Richard Albert also argues that constitutional dismemberments ‘do violence to the existing constitutions, whether by remaking the constitution’s identity, repealing or reworking a fundamental right, or destroying and rebuilding a central pillar of the constitution’. Although the notion of constitutional dismemberment constitutes a significant contribution to the conventional distinctions of constitutional change, it is unclear to what extent the term ‘dismemberment’ can also capture the reconstruction, remaking, or reworking of a dismembered constitutional framework. Constitutional dismemberments entail a mutilation of the existing constitution either by repealing or transforming a core constitutional feature. In this sense, it is unclear whether the same term is able to capture the ‘remaking’ of the same incomplete body without transforming it into a new one. Furthermore, while it is clear that there is a substantive distinction between constitutional amendment and constitutional dismemberments, I wonder whether the distinctions between constitutional dismemberment and replacement still rests on the formal use of amendment rules and the benefits of legal continuity.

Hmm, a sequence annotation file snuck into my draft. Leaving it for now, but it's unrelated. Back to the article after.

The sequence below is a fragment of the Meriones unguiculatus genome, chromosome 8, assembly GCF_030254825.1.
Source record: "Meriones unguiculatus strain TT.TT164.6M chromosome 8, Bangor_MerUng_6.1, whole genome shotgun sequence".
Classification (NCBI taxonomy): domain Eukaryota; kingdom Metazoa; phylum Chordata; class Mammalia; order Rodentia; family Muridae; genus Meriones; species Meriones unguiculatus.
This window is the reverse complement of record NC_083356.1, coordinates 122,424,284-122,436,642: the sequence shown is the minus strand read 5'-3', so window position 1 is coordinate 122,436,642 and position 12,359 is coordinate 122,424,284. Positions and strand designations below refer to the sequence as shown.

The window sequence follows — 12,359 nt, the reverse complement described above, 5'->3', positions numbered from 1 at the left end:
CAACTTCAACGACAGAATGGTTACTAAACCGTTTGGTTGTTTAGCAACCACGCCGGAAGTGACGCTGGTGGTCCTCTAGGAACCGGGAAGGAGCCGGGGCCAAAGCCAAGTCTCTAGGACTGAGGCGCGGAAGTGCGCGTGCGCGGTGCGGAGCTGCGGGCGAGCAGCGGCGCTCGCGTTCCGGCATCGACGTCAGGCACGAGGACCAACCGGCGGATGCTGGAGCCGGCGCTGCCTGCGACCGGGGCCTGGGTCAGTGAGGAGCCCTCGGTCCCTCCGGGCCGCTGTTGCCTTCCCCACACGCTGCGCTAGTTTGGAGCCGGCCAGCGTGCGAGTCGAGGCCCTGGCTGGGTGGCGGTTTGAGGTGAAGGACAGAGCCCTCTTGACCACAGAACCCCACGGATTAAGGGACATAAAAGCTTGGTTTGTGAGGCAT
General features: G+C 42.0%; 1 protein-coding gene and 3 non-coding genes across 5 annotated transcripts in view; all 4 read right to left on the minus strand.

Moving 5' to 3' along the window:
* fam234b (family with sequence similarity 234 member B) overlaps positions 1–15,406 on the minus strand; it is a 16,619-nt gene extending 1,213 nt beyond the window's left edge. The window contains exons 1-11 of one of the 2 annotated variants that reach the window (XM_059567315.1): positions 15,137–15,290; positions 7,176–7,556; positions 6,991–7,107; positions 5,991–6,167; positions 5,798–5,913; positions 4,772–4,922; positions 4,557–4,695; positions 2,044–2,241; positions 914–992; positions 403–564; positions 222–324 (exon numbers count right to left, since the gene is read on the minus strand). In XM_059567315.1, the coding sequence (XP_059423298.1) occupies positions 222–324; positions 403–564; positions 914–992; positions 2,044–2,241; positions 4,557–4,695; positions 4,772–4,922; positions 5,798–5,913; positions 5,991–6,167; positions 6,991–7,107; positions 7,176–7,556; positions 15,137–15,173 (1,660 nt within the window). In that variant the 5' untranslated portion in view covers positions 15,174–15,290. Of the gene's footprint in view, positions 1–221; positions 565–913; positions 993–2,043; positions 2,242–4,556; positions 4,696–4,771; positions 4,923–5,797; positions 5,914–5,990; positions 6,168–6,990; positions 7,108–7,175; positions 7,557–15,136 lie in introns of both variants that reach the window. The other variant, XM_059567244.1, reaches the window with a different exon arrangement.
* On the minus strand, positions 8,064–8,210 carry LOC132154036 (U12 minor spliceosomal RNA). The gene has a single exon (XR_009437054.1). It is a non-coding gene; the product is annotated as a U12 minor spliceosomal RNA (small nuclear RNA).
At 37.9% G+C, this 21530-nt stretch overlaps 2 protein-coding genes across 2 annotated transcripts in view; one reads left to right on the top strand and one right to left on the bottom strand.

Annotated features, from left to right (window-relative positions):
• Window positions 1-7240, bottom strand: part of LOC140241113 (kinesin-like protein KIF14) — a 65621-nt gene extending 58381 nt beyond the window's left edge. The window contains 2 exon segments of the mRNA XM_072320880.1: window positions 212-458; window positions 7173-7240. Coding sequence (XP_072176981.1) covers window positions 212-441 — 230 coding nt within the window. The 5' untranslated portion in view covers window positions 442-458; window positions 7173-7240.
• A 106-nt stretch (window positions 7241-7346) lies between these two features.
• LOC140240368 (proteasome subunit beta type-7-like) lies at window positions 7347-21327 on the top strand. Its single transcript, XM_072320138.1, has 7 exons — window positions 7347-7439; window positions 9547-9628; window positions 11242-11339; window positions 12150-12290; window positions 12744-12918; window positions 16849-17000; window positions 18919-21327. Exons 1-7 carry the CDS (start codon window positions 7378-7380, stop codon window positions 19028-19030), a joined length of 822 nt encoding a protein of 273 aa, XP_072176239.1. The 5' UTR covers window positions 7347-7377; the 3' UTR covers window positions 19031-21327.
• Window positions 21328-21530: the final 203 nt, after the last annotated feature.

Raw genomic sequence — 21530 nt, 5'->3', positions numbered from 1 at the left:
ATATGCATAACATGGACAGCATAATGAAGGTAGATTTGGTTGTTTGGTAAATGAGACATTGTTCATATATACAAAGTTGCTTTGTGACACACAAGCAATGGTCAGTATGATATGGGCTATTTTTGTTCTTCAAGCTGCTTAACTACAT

Richard Albert develops three varieties of constitutional dismemberments: The first variety displaces a fundamental right protected by the constitutional framework. A useful example is the ‘Christian Amendment’, proposed in the United States during the nineteenth century. Had the amendment passed, it would have created a profound departure from the values expressed in the Establishment Clause, which prohibits Congress from passing a law establishing an official religion in the nation. The second variety of dismemberments are those that displace a constitutional right central to the political community. One example developed by the author was the Charter of Fundamental Rights and Freedoms adopted as an amendment to the Jamaican Constitution in 2011. This amendment repealed the original constitutional chapter on Rights and Freedoms with provisions that diluted previously existing protections. The third type establishes a clear break in the way a constitution regulates the exercise of power. These types of dismemberments are ubiquitous around the world. In the last decade, countries such as Russia, China, and many others in Latin America have passed so-called amendments extending and, in some cases, eliminating the presidential term-limits. These examples should further motivate scholars and constitutional designers to consider the differences between amendments and dismemberments. As Richard Albert shows throughout his work, it is insufficient to require the same treatment and thresholds for minor and major changes to the constitution.